When Russel D McLean debuted in 2008 with The Good Son, he made it clear there was a new Scottish crime fiction author who was destined for the international stage. With the second in the series, The Lost Sister, McLean is back – as is protagonist McNee – and makes it clear he’s a new force to be reckoned with.
When a teenage girl goes missing, McNee is called on for a favor. He soon discovers this isn’t just your ordinary runaway teenager, and this isn’t going to be an easy case. Mary Furst is an only child, and her godfather is a notorious criminal McNee’s crossed paths with before. McNee’s grudge against David Burns throws his judgment into question from the beginning. Desperate to pin the blame for anything against Burns, McNee’s investigation soon shifts in an unexpected direction, uncovering secrets that have been buried for years and threaten to shatter the lives of all involved. To say more would give too much away, but The Lost Sister is anything but predictable, and sorting truth from lies will threaten to hamper McNee’s investigation and stop him from finding Mary before it’s too late.
The pace of the story is rapid-fire, and the twists and turns make this page-turner anything but predictable. McLean set himself up with the extraordinary challenge of selling readers on the idea of a Scottish PI, sells the premise and leaves the reader wondering why we don’t see more Scottish PI fiction. One part thriller, one part police procedural to two parts private investigator, this book crosses enough sub-genres effectively to satisfy a wide audience. With only two books, McNee has become a memorable protagonist, a force to be reckoned with, and his ability to step outside the boundaries of conventional police procedure give him a Rebus-like quality without the niggling question of how he manages to hold on to his job. The Lost Sister is as dark as Scottish crime fiction gets, respects the tropes of the PI genre without being beholden to them and pushes the boundaries of the genre in interesting ways.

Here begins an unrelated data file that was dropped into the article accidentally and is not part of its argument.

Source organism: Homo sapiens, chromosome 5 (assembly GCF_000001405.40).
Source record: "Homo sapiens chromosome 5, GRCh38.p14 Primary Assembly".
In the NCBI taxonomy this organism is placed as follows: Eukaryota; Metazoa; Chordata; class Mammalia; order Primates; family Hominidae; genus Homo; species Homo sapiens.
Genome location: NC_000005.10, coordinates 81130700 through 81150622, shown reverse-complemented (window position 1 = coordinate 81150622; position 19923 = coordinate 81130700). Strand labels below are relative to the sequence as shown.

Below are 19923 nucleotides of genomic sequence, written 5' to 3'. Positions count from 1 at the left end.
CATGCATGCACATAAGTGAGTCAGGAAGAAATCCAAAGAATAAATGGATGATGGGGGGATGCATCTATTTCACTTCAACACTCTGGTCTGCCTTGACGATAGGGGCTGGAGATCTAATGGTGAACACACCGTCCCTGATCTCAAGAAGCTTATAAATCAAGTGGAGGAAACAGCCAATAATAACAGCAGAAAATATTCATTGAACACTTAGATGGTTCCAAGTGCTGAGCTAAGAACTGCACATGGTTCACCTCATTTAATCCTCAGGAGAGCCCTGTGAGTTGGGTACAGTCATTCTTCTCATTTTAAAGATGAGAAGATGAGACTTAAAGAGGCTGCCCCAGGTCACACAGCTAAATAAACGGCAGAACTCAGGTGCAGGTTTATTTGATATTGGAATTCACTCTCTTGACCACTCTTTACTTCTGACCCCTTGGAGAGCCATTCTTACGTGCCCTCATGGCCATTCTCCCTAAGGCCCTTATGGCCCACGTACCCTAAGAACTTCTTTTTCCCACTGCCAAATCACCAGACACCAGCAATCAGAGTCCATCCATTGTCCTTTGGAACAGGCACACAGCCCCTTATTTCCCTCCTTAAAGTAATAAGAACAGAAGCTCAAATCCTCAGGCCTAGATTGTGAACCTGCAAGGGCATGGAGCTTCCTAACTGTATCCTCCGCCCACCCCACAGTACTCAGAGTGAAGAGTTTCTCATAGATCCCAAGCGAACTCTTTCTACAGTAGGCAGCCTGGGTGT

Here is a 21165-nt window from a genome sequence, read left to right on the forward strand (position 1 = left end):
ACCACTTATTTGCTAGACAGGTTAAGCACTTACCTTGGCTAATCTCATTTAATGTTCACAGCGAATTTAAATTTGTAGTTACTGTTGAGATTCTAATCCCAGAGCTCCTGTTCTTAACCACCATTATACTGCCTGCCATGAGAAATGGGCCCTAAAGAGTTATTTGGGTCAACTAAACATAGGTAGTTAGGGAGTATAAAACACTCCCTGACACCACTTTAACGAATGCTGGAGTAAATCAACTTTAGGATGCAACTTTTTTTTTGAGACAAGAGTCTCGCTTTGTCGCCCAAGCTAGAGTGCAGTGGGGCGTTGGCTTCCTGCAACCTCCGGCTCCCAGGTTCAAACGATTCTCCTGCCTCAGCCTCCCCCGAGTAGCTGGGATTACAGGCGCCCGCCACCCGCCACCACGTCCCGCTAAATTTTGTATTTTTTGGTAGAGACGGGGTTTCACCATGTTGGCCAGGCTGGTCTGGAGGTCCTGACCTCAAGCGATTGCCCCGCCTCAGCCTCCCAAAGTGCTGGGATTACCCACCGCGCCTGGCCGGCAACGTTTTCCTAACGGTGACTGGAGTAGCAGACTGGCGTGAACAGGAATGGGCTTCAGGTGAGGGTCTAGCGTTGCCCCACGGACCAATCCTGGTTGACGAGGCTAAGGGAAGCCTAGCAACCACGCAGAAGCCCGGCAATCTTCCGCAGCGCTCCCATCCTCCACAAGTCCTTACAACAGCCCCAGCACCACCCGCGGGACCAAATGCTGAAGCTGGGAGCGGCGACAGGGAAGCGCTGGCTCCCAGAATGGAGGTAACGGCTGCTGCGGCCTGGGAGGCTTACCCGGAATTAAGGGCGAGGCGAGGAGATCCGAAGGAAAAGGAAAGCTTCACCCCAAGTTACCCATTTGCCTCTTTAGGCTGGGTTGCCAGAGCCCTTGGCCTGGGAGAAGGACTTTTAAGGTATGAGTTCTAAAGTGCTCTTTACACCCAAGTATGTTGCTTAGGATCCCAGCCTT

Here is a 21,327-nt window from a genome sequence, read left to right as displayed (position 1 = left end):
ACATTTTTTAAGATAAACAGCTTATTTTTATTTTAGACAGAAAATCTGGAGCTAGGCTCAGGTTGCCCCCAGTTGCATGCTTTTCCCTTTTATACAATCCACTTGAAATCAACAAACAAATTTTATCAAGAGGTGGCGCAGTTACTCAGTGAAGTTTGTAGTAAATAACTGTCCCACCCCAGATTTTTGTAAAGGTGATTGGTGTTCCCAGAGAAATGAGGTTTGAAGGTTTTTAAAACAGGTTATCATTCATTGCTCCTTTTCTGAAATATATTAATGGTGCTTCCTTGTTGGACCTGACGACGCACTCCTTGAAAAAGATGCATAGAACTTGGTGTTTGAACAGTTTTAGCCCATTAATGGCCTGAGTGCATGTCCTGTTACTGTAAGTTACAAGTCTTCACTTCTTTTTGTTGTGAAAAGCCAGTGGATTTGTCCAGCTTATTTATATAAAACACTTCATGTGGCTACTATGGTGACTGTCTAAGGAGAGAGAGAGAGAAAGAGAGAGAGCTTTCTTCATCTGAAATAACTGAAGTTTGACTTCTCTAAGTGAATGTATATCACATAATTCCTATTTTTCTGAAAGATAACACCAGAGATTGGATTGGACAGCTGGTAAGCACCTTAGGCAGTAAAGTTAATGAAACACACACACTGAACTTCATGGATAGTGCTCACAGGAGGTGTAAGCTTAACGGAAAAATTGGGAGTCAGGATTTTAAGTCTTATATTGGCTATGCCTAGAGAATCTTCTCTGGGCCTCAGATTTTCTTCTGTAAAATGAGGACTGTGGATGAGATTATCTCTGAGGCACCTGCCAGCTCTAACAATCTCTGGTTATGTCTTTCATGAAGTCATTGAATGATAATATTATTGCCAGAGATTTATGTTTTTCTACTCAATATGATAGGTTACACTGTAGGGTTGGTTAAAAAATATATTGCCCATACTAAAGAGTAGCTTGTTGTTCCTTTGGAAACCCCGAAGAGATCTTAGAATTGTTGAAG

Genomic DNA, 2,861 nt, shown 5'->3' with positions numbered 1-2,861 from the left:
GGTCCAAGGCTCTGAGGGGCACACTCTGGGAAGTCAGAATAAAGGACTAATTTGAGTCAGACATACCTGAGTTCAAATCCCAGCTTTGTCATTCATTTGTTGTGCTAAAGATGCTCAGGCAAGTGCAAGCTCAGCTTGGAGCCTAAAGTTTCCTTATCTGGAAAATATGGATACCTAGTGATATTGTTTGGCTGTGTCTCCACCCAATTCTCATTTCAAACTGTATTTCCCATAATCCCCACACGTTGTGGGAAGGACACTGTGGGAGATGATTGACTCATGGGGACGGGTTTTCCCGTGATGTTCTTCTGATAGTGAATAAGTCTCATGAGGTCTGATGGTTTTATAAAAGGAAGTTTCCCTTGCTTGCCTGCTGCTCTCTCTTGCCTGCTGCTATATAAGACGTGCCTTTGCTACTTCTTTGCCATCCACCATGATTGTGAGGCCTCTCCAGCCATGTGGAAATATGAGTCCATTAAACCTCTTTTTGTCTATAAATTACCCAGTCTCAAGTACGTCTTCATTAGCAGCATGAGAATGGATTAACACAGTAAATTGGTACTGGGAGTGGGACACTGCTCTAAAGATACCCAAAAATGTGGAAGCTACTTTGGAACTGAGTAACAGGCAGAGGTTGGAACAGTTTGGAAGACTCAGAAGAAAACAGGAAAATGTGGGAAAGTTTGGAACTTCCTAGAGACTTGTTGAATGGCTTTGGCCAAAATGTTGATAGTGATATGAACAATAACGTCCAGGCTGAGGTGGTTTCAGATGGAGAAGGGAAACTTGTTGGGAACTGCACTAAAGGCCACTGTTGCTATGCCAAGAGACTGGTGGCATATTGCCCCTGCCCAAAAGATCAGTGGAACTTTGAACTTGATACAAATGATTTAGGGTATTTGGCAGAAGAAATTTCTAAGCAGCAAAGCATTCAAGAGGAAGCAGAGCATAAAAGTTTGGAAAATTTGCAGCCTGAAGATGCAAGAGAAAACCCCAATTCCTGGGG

The twists in The Lost Sister are expertly handled, keeping the reader off balance and guessing as they speed towards the dramatic and shocking conclusion of the story. No sophomore slump for McLean: with The Lost Sister McLean serves notice that he’s a new force rapidly rising in the ranks to stand alongside the best Scottish crime fiction writers of today.
Sandra Ruttan is the author of the Nolan, Hart and Tain police procedurals. The third in the series, LULLABY FOR THE NAMELESS, was recently released in the US and dubbed “a vivid, noir portrait of the hard-scrabble small towns, ethnic tensions, dark urban corners, and deep forest environments of contemporary Canada, through the eyes of three fascinating, troubled investigators.” – International Noir Fiction